In 1999, he wrote a poem, Aaya Nand Kishore, exploring the relationship between migration, aspirations, livelihood and language. He captured the contemporary paradox in Punjab’s society: The children of Purvanchali migrant labourers, who work as farm labour, learn uda, aida of Gurmukhi in the government schools whereas native children from well-off families go to convent schools to learn English. Patar would refer to Baba Sheikh Farid, a 13th century mystic poet, whose Punjabi poetry found its way in the Guru Granth Sahib, as a migrant. Farid’s parents had come to Multan from Afghanistan.

While Patar frequently engaged with historical and contemporary events, he explored Punjab’s collective consciousness and demonstrated a strong commitment to the arts as an instrument of social change. Whether delving into political issues, interpersonal relations, human struggles, or socio-economic hierarchies, his verses, of high aesthetic standards, abstain from sloganeering. His poetry appears to to be located between an urge to say something in an unoffending way and a keeping frustratingly silent. He has spoken about this dilemma: “Kuchh keha taan hanera jarega kiven, Chup reha taan shamadaan ki kehenge (How will the darkness endure if I say something? If I remained silent, what will the candelabrum say?”

Even when he wrote on sensitive subjects such as an ailing justice system, his ghazals resonated as contemporary folk melodies. Sample this verse: ‘In these court rooms, the petitioners have become trees, They have dried-up listening to the judgments/ Tell them to return to their ruined homes/ For how long will they stand here rooted?’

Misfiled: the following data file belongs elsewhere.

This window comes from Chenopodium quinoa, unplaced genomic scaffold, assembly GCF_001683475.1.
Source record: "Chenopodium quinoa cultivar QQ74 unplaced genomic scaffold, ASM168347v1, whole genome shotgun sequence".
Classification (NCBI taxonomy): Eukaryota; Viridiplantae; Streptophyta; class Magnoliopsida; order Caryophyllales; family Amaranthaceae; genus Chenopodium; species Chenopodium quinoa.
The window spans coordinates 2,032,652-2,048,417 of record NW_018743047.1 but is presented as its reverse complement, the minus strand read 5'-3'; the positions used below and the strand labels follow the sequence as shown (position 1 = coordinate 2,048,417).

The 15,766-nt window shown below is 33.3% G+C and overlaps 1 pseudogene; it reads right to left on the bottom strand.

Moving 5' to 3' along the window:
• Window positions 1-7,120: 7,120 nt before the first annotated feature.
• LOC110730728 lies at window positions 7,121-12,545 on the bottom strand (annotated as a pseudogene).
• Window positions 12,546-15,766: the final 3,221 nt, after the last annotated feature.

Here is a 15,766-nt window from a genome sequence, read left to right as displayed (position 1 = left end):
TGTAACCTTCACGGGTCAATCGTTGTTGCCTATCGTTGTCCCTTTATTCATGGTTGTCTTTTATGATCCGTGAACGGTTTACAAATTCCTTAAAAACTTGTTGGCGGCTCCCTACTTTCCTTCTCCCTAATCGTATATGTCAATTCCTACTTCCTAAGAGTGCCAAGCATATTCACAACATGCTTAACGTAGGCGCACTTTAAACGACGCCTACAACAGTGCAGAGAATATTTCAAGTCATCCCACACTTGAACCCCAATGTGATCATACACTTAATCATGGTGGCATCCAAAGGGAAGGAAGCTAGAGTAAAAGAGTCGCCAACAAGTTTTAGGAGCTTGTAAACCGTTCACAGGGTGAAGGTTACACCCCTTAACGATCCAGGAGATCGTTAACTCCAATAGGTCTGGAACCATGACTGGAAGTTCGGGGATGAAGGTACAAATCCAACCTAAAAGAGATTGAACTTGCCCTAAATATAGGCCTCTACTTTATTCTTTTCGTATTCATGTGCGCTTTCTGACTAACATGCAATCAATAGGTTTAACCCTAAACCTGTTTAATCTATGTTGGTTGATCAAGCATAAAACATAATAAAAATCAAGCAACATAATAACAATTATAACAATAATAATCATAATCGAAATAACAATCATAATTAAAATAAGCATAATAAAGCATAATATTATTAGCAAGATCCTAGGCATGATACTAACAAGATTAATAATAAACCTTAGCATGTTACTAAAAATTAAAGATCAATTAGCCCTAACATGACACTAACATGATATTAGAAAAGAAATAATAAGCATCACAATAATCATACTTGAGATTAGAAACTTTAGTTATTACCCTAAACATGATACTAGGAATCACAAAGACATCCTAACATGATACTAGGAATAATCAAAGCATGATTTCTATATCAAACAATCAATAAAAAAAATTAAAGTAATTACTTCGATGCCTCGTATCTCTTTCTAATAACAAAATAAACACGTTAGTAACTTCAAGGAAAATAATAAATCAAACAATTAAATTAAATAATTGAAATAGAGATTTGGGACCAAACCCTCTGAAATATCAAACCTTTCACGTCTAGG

The partition of Punjab, the surge of the Naxalite wave in the State and the armed insurgency impacted him deeply. In his epic poem, “Laggi Nazar Punjab Nu (Punjab has fallen under an evil eye)‘, there is no direct reference or a loud cry but his anguish is apparent as he scrutinises every aspect of the turmoil with an great subtlety.

In another poem, which he wrote during the days of the anti-Sikh violence triggered by the assassination of Prime Minister Indira Gandhi, post Operation Blue Star, he talks with some sense of satisfaction about how a smirk on a poet-friend’s face brought tears of joy to his eyes. ‘My dear poet still understood the relation between my turban and my Guru. Those were the days when such relations were supposed to be forgotten. Those were the days meant to feign ignorance about such ethos’.

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Punjab derives its name from two words: Punj (five) and Aab (water) and is historically known as land of five rivers, Sutlej, Beas, Ravi, Chenab, and Jhelum. Besides people, the partition also divided rivers between Indian and Pakistani Punjab. While Sutlej, Ravi and Beas rivers flow in India, the remaining two, Chenab and Jhelum, are now across the border in Pakistan.

Patar talks about an undivided Punjab in another poem, renaming the five rivers: Maatam (mourning), Hinsa (violence), Dar (terror), Bebasi (helplessness) and Anyaay (injustice). But the poem concludes with an optimistic tone as he expresses hope that the five rivers will come to be identified with Mausiqi (music), Shayari (poetry), Husn (beauty), Mohabbat (love), and Nyaay (justice) one day.

Avtar Singh Sandhu, the poet better known as Paash, had written in a letter to Patar: ‘Having read your poems, I’ve experienced a rollercoaster of emotions, ranging from shock and excitement to fear, on numerous occasions. Undoubtedly, you are the greatest poet of our times’. His words, infused with passion and love, remain relevant to date. Paash was assassinated by Khalistani militants in 1988.  

Patar concluded our conversation at his home quoting one of his iconic verses: ‘A seed will certainly listen to what I say/ The entire forest seems involved in the plot invented by the air’.